You have most likely read over and over again articles on how insecure File Transfer Protocol (FTP) is, but have you ever taken a closer look at it? This post demonstrates how easily you can witness FTP’s vulnerability at the comfort of your home using some readily-available tools, as well as how to mitigate this threat.
FTP’s greatest weakness is security: all traffic is sent as clear text, including user names and passwords. If a third-party can get their hands on a copy of your traffic, they can compromise any resources protected with your credentials. All you need see this in action is access to an FTP server, FTP client and piece of software called packet analyser. In this demonstration I will use my Raspberry Pi as FTP server: it comes with vsftpd and OpenSSH sftp-server pre-installed with both FTP and SFTP features enabled by default. WinSCP will be used as FTP client, as it supports both FTP and SFTP connections. The sniffing software of my choosing is Wireshark – a popular, free and open-source network protocol analyser.
Observing insecure connection
First step of the procedure is setting up Wireshark to capture traffic on relevant network interface. In Capture Options, after ticking a check box against interface name, we also need to apply capture filter to discard packets that are of no interest to us in this exercise. Syntax is fairly straight-forward and only string we need to apply is ‘tcp port ftp’, which will capture all TCP traffic on port 21. If we applied no filters at all, it would be difficult to pinpoint FTP traffic among tons of other packets going to and from our client.
Once all is set, we can click Start and switch to FTP client. Fill in the usual details to make a connection – protocol to be used (FTP), host name, port, user name and password and click Connect. Since I am using WinSCP in this instance, it will also send few commands post-authentication to change remote directory etc. Once client made a successful connection, we can switch back to Wireshark, stop capturing packets and review the output.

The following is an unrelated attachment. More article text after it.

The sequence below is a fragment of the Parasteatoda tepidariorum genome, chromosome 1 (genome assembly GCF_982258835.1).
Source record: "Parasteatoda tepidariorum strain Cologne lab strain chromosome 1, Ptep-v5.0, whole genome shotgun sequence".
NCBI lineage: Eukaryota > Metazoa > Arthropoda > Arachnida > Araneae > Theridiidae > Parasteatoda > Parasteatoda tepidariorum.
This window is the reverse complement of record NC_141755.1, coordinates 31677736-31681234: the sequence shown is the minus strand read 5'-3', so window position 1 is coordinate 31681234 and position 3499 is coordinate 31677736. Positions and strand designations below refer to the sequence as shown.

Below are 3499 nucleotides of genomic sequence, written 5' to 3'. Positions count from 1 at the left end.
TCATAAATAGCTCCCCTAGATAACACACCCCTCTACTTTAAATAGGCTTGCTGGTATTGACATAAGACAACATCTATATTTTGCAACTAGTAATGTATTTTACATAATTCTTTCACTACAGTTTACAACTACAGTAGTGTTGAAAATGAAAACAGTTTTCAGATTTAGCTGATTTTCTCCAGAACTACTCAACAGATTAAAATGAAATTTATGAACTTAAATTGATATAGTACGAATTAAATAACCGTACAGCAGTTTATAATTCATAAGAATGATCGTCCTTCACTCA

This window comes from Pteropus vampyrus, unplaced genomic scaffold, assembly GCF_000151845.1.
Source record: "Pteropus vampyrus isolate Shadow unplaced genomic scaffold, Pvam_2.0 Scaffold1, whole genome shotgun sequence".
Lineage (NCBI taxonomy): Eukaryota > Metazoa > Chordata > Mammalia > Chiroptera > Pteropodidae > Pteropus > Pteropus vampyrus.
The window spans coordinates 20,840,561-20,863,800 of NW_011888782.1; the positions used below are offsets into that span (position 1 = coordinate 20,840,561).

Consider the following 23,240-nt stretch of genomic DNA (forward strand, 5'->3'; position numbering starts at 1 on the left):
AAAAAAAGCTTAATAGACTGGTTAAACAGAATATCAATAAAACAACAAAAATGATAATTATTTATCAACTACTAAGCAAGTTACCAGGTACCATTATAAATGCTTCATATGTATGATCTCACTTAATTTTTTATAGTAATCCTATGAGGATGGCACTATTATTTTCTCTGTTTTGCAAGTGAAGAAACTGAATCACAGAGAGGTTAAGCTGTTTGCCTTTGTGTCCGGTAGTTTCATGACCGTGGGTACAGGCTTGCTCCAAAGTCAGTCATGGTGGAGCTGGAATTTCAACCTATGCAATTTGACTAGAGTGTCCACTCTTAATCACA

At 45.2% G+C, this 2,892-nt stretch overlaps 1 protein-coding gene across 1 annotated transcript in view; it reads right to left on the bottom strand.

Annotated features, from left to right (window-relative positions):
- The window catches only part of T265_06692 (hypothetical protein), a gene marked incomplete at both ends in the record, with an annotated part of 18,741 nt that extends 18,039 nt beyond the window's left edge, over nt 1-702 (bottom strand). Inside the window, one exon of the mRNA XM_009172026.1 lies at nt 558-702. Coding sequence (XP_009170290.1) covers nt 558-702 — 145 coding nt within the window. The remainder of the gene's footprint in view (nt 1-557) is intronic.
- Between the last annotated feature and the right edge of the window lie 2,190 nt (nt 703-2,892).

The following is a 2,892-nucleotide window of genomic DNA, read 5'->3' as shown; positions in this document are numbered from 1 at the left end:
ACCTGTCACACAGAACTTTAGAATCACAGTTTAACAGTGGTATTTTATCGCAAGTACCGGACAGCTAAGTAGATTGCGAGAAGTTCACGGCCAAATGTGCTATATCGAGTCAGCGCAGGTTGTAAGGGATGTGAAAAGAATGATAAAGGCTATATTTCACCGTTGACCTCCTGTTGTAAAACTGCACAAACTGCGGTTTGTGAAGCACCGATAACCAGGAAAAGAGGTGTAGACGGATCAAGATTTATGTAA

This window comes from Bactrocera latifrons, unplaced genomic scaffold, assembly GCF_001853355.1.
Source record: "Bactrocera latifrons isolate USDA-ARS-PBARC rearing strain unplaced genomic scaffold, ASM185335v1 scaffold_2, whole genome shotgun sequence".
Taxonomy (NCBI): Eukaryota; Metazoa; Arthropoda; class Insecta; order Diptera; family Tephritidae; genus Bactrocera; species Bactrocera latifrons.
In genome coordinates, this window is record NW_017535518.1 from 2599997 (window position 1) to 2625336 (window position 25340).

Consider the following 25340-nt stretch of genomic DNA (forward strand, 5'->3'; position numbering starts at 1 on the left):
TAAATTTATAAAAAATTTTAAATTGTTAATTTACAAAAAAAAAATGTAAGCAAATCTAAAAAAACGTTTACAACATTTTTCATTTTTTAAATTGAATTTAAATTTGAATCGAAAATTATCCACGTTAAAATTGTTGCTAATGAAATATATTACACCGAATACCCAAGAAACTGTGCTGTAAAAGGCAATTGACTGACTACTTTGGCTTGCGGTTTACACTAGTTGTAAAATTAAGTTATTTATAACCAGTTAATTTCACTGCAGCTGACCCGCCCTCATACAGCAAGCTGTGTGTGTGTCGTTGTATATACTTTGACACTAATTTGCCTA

In first couple of lines we can see TCP traffic establishing connection (SYN and ACK packets exchange) and then chatter between FTP server and client. In highlighted lines 5 and 9 we can see our user name and password being sent as plain text, line 11 confirms that credentials were correct. The fact that user have used a fairly strong password made no difference whatsoever to the security of this connection. While of course it is best practice to use hard-to-crack passwords, sending it in a form readable by everyone is not. Now that we have seen insecure connection in action, time to see what secure traffic looks like.
Observing secure connection
There is a lot of confusion around secure FTP, primarily because there are two distinctively different implementations of it and they are both referred to as… secure FTP. To get it straight, there is FTPS (FTP Secure or FTP-SSL) and SFTP (Secure FTP or SSH FTP). FTPS uses SSL certificates to secure the traffic, while SFTP establishes connection over SSH tunnel. Google is your friend*, you can look up differences between the two. If you are too lazy to do so, long story short SFTP is being a favoured protocol for several reasons, with single port setup (easier to get through firewalls) and more functionality on file permissions and attributes being some of them.
Back to our experiment, as stated at the beginning, we shall be using SFTP. Before we proceed, we need to amend Wireshark filtering options to capture relevant traffic. Let’s set our filter to ‘tcp port ftp or tcp port ssh’. While all we need is traffic on port 22, we use OR operand to capture communications on port 21 – only to prove there is nothing being transmitted on that port. Again, we can now click Start and switch to FTP client. Fill in the same details, with only differences being SFTP as protocol to be used and port number which should change automatically to 22. When ready, click Connect and observe the traffic.
As you can see, client and server are exchanging keys to secure the channel. Once connection is secured, the chatter between client and server is encrypted. Take a look at previous example and compare with this – all packets are now showing as encrypted so potential eavesdropper cannot make sense out of it without relevant keys at hand.
Secure it or not?
Before you jump the gun, you need to ask yourself a question if you have a valid reason to secure FTP traffic. For example, if you are running a public FTP share does it make sense to encrypt traffic to resources available to everyone? If your other system resources are protected with the same credentials that will be used to access FTP service it probably makes sense to protect those. Security comes at the cost of longer transfer times due to encryption overhead. You need to make an educated decision whether your system will benefit from enhanced security or not.
*The kind of fried who is always there for you, but also happens sit on a tree branch outside of your window to stalk you at 3 AM.